Breeds of sheep are as varied as the people who own them. Haired sheep, meat sheep, wool sheep, big sheep and small sheep all offer different breed characteristics, and those characteristics should be taken into consideration when selecting a breed.
Mark Reynolds, president of the Arkansas State Sheep Council, told Ozarks Farm and Neighbor that the goal for an operation, be it meat or wool production or “pasture pets,” should be a factor when selecting a breed. He also said that the amount of labor a would-be producer is willing to invest, and land and facility availability should also be considered.
“There are so many different breeds out there and you really have to have a plan on what you want to do,” he said.
In his Greenbrier, Ark., operation, Reynolds produces club lambs, thus he utilizes the larger framed Hampshire and Suffolk breeds, crossbreeding the two to obtain the desired traits of both breeds. Since wool production is not his goal, the wool from his stock isn’t considered a great value to his operation. He added that the wool sheared from his sheep also is of low quality and is typically unwanted by those who seek raw wool for spinning or other natural fiber projects.
There are breeds, such as Lincoln and Rambouillet, that produce a wool that is of a higher quality and is suitable for spinning.
“Mine are considered dual purpose in that they are produced for meat, but they produce wool as well,” he said. “Wool from my sheep is pretty much worthless. Unless you have a Rambouillet or a breed like that with a real desirable (wool), there really isn’t much of a market for it around here.”
Other breeds, such as Dorset, Oxford and Shropshire, are also considered dual purpose animals, in that they produce wool and meat, but their wool is also of medium or low quality.
“It is really low-grade wool,” he said. “Unless you have a market for your wool, it’s not really (a) beneficial (product) around here.”
While wool is a valuable fiber, Reynolds explained that wool breeds in the Midwest and South do not have the high-quality wool that is produced by the same breeds in regions with colder climates.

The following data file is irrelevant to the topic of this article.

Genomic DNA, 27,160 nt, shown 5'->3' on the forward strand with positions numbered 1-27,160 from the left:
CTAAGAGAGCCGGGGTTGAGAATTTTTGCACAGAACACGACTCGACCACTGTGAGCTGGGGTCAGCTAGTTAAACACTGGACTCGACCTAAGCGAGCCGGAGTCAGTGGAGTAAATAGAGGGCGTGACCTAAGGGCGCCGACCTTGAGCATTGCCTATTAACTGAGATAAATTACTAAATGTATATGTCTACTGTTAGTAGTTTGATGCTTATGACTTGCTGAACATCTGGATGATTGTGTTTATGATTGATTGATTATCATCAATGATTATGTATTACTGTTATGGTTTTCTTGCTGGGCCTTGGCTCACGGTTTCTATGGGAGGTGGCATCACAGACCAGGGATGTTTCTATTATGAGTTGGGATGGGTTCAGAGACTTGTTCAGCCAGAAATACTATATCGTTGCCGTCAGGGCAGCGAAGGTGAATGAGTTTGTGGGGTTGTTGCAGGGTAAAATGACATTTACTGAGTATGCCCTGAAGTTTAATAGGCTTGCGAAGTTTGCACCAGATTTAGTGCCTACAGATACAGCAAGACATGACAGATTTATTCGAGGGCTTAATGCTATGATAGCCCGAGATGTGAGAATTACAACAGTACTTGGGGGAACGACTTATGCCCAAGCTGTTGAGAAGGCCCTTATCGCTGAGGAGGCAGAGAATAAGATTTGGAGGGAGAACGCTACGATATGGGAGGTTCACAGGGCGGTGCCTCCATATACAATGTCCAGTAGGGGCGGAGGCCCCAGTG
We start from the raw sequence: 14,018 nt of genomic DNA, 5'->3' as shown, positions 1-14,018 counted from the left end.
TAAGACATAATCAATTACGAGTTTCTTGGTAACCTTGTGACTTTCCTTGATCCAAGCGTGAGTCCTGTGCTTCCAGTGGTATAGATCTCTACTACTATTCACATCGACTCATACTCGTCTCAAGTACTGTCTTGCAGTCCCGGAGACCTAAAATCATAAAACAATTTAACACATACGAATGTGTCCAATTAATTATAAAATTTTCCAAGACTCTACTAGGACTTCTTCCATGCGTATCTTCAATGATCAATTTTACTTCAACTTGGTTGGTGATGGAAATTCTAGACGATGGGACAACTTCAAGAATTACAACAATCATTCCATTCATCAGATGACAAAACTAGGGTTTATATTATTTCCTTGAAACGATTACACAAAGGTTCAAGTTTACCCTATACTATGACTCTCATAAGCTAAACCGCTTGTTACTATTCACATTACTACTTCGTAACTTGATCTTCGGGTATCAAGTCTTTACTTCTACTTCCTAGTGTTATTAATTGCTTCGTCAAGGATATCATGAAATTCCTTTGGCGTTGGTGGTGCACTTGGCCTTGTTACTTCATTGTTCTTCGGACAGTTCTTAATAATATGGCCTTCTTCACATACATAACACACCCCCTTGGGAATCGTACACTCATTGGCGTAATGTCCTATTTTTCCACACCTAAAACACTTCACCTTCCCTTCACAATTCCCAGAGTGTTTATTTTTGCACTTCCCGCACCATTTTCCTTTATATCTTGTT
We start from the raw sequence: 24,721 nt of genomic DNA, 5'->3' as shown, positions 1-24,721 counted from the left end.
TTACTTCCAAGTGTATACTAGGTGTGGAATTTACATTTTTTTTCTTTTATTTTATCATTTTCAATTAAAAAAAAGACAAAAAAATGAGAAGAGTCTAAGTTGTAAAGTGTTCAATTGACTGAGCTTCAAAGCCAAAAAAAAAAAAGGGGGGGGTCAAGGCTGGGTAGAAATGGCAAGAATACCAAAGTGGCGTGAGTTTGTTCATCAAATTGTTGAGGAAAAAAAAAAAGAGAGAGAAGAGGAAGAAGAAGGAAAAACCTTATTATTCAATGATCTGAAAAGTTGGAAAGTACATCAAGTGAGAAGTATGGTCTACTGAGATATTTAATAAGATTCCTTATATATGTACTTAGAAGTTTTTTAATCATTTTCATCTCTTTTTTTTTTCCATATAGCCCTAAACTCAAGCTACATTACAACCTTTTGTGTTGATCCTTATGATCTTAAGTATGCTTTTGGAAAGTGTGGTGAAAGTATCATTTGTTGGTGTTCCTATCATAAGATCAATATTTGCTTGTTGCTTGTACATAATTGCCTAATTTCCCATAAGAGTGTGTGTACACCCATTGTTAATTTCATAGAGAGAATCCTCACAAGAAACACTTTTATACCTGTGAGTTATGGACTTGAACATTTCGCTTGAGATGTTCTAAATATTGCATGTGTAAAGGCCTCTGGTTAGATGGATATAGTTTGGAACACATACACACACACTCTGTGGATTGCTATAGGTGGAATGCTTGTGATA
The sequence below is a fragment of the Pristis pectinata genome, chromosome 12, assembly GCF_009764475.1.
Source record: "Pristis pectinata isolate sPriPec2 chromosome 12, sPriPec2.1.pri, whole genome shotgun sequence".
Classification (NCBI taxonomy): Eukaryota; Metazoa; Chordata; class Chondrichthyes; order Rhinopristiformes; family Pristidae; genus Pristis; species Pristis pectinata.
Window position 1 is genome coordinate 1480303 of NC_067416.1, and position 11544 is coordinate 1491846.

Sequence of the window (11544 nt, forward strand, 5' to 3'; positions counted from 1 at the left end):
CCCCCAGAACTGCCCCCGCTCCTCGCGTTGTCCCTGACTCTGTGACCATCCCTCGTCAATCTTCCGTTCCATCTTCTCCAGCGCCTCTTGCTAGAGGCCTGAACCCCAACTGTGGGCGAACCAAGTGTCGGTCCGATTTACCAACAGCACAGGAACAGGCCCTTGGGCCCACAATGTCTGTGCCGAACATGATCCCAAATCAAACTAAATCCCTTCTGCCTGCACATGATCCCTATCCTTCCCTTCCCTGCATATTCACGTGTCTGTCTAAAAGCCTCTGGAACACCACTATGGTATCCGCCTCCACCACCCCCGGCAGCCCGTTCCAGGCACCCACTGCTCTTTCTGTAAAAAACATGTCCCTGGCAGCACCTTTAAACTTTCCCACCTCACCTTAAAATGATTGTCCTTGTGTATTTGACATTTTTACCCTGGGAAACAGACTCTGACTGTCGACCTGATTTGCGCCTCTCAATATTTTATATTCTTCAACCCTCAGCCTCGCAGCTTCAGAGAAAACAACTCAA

“They aren’t able to grow that fleece. Around here, it is too warm and the sheep’s body won’t tell it to grow, simply because it doesn’t need to,” he said.
The overall size of a breed should also be considered when selecting a breed. Rams in breeds such as the Rambouillet, Suffolk and Hampshire, reach more than 300 pounds, while smaller rams in smaller-framed breeds, such as Southdown and Cheviot, range between 175 and 230 pounds.
While most smaller breeds are also dual-purpose breeds, Reynolds said often times smaller breeds are used in small farm operations and in petting zoos.
“Even as an adult, they are cute,” he said. “When sheep like mine get about a year old, they aren’t cute anymore. Sheep are also very personable and each one has its own personality. Smaller breeds are pretty popular with people who just want sheep in their backyard.” There are also dairy breeds, such as Awassi, East Friesian and Cacaune.
Today, Reynolds said more producers are moving toward haired breeds, such as the Dorper and Katahdin breeds because of reduced labor requirements.
“They carry some parasite resistance and there isn’t any shearing,” he said. “If I was looking to start up an operation, or if I was looking for something to run with my cows, I would look at the Dorpers, Katahdin or the St. Croix.”
Reynolds said it is critical that those looking into producing sheep, no matter what the breed, find out as much information as possible, including talking to others in their area who are already raising sheep.
“Talk to breeders that are in your area and see what is working for them,” he said. “Talk about the pros and cons. You can get online and look things up and you can read about it, but the Ozarks is different than other places.”
Developing a plan to fight parasites should also be a top priority.
“It is extremely important because parasites are one of the biggest concerns we have,” Reynolds explained. “The haired sheep are a little better with the parasites than the wool breeds are, and there are some people who have done some testing and are pretty impressed with the results, but you really need to have a plan in place. … It’s not just an issue around the Ozarks; it’s a problem anyplace where you get hot, humid conditions.”


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